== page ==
Another question from the Time interviewer was whether Jesus was the only way to God, KJS gave a standard universalist answer with a spooky twist—he is the “vehicle to the divine” for Christians. “But for us to assume that God could not act in other ways is, I think, to put God in an awfully small box.”

I’m not even going to touch “vehicle to the divine.” You figure it out. But the throw-away solution to the tensions in “Jesus is the way, the truth, and the life” is disturbing to me to the depths of my soul. Give me some nuance and mystery; don’t throw this out. Some of the largest Episcopal parishes thrive and grow year after year in large part because of the power of those words.

Christ Church, Plano (Dallas), Texas—the parish in the Episcopal Church with the largest average Sunday attendance—couldn’t take it anymore. They have given notice to leave the denomination. To the purists out there: I wrote “denomination” on purpose. The Episcopal Church has marked itself off as one more declining old-line Protestant church. That verdict will be confirmed on the world stage.

Now factor in the discharge of the resolution affirming Jesus as the only Savior. Please see my long post on this. For present purposes let it be said that the legislative committee on evangelism, after agonizing over the “systemic decline” of this church, couldn’t find it in themselves to send even a softened version of resolution D058 on “Salvation through Christ alone.” How tragically pitiful! I can’t bear it.

I conclude with a symbol. Forgive my self-referential citations, but please see my short post, “The cross in the shadows.” Apart from lingering and dear memories of friends—old and new—my fading memory of General Convention in Columbus and of the Episcopal Church will be that worship space with symbols of nature prominent and the cross hidden.

I am convinced that the Episcopal Church has confirmed a long drift away from classic Christianity. I will find my way out of it, with or without the congregation I serve, not precipitously, but deliberately and pastorally.

With great sadness, I must conclude, “Ichabod”—“the glory has departed.”

July 12, 2006


The Archbishop of Canterbury, with his advisors, and the other Primates of the Anglican Communion are evaluating the response of the Episcopal Church (U.S.A.) to the requests of The Windsor Report.

Did the Episcopal Church at its General Convention rise to the opportunity offered it by the Anglican Communion? The church is currently suspended from important functions of the Communion. At stake is the restoration of the church to full fellowship.

Judge for yourself in the following documentation whether the General Convention was successful.

I will only focus on same-sex blessings and the consecration of bishops living in same-sex unions. It can be argued that the Episcopal Church came close enough on all other requests.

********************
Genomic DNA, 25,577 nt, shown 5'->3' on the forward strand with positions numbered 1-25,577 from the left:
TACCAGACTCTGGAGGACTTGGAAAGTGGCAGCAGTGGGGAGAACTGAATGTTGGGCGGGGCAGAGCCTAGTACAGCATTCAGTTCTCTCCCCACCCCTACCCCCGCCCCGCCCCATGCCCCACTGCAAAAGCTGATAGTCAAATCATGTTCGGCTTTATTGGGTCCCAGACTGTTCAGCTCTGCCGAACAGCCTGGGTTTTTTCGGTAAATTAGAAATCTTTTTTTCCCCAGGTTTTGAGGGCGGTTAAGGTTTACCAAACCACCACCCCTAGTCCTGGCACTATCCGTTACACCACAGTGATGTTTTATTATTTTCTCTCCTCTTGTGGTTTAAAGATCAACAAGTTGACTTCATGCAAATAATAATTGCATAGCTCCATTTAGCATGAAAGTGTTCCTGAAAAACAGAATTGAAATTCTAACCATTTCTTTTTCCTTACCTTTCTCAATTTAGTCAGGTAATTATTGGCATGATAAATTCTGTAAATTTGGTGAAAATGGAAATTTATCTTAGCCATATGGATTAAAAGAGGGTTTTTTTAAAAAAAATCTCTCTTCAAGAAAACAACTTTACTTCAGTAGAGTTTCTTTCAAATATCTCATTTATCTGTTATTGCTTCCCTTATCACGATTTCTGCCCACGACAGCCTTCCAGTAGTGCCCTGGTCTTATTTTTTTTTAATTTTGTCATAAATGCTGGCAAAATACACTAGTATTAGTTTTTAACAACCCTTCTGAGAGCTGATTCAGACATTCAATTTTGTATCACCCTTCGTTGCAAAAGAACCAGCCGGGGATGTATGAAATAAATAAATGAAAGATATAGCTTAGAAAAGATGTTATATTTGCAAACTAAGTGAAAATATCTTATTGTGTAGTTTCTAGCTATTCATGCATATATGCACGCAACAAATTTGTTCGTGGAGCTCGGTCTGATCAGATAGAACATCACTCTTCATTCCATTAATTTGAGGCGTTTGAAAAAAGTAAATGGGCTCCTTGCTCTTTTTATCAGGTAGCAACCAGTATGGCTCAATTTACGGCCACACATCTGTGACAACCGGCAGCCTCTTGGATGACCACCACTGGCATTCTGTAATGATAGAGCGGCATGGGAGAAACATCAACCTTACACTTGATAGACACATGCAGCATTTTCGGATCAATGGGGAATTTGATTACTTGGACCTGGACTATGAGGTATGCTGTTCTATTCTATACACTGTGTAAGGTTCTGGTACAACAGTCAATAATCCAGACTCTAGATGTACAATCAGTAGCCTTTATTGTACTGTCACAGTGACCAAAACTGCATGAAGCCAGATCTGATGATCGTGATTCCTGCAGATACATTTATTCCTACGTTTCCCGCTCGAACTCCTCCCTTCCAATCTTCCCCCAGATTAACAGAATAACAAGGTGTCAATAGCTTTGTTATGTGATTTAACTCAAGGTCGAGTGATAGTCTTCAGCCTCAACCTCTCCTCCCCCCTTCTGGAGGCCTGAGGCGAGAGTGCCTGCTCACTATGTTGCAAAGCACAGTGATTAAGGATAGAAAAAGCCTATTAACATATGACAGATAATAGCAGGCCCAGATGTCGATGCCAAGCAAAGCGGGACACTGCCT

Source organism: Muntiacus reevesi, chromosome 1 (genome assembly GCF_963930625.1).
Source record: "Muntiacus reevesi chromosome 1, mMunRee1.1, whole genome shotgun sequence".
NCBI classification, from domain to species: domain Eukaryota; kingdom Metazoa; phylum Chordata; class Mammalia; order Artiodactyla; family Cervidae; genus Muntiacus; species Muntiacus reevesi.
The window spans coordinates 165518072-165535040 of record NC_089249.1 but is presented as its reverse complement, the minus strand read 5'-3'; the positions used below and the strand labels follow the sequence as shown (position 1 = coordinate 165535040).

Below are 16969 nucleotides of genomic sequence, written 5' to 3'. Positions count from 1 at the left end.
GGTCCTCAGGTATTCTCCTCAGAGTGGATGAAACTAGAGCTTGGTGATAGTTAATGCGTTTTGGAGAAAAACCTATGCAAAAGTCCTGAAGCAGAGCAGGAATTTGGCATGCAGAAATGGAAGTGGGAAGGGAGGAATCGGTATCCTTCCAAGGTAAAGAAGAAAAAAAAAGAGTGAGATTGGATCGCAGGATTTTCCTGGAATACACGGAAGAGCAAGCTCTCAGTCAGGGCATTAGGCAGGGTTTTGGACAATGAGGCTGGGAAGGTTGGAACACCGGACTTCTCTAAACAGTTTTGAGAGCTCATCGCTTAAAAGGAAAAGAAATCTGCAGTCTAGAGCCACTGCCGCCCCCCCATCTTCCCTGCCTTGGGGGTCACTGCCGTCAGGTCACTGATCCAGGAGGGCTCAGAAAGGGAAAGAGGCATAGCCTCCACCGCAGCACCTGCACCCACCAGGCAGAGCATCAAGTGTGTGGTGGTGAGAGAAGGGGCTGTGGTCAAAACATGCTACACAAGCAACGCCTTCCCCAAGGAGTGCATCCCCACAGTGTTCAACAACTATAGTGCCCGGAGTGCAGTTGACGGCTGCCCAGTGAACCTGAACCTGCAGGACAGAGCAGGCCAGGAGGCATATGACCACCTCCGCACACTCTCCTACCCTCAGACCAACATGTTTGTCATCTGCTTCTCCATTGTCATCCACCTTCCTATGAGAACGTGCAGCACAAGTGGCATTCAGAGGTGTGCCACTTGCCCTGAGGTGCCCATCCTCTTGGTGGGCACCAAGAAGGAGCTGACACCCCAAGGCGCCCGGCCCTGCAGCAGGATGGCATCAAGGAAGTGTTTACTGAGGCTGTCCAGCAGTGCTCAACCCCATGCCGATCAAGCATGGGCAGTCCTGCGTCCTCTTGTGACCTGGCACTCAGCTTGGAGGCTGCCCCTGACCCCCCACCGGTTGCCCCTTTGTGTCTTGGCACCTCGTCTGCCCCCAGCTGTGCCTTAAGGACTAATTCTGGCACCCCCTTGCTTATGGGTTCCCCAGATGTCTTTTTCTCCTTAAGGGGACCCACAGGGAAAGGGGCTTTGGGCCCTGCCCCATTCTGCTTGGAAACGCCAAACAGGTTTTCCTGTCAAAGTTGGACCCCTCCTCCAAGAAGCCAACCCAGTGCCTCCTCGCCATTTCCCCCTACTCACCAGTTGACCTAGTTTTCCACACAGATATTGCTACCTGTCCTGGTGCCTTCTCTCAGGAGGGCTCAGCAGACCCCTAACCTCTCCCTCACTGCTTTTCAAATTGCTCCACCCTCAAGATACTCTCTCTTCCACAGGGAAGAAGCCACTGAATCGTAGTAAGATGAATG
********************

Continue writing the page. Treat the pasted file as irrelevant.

My opinions are in italics after the notes on General Convention’s actions. Ellipses do not remove any operative language. Documentation is identified as follows:

“WINDSOR”–The Windsor Report is the unanimous report of a diverse international commission appointed by the Archbishop of Canterbury. The report includes a number of “requests,” which a fair reader would recognize as politely stated requirements if ECUSA is to have its fellowship restored with the Anglican Communion.

“PRIMATES” is shorthand for the Primates’ Meeting Communiqué, February 2005. The Archbishop of Canterbury and all the other Primates issued their affirmation of the recommendations of Windsor.

“GC-FINAL” is the final result in General Convention—June 2006.


WINDSOR, Para.134—”We recommend that…the Episcopal Church (USA) be invited to effect a moratorium on the election and consent to the consecration of any candidate to the episcopate who is living in a same gender union until some new consensus in the Anglican Communion emerges.”

“PRIMATES”, Para. 18. “…we ask our fellow primates to use their best influence to persuade their brothers and sisters to exercise a moratorium on … the consecration of any bishop living in a sexual relationship outside Christian marriage.”

GC–FINAL–B033–”…Resolved, that this Convention … call upon Standing Committees and bishops with jurisdiction to exercise restraint by not consenting to the consecration of any candidate to the episcopate whose manner of life presents a challenge to the wider church and will lead to further strains on communion.”

No request was included for dioceses to honor the Communion by not nominating such candidates. Nominating committees can stick their fingers in the eyes of the Communion at will, as did Newark a week after General Convention. Bishops and Standing Committees will have to be the “bad cops.” We will hold our breath at every nomination announcement and every round of consents.


WINDSOR, Para.144—”…we call for a moratorium on all such public Rites, and recommend that bishops who have authorized such rites in the United States and Canada be invited to express regret that the proper constraints of the bonds of affection were breached by such authorization.”

PRIMATES, Para. 18. “…we ask our fellow primates to use their best influence to persuade their brothers and sisters to exercise a moratorium on public Rites of Blessing for Same-sex unions….”

GC–FINAL—The House of Deputies soundly defeated the only resolution offered regarding same-sex blessings— A161—second resolve: “Resolved that this General Convention not proceed to develop or authorize Rites for the Blessing of same-sex unions at this time, thereby concurring with the Windsor Report in its exhortation to bishops of the Anglican Communion to honor the Primates’ Pastoral Letter of May 2003.”

No other resolution was brought forward on same-sex blessings. No response was made to the Anglican Communion on this. The claim is being made widely that GC complied with Windsor by not authorizing rites. A number of resolutions calling for the development or authorization of rites were rejected in committee, dismissed, or allowed to die.